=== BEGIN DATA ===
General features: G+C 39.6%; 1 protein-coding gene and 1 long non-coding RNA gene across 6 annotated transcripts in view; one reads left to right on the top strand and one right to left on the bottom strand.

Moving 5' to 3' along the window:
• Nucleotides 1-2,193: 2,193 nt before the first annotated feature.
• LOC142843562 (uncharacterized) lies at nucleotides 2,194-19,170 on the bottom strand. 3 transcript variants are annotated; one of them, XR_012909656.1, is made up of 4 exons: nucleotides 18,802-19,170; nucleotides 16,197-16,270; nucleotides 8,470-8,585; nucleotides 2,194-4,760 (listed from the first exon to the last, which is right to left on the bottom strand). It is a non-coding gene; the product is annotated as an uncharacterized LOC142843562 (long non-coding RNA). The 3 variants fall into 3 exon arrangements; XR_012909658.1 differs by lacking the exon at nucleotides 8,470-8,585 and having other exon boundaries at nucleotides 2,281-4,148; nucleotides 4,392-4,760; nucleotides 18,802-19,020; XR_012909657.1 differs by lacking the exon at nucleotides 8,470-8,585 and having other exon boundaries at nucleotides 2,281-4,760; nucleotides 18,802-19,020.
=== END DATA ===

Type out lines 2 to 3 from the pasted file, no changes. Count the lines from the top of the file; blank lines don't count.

Moving 5' to 3' along the window:
• Nucleotides 1-2,193: 2,193 nt before the first annotated feature.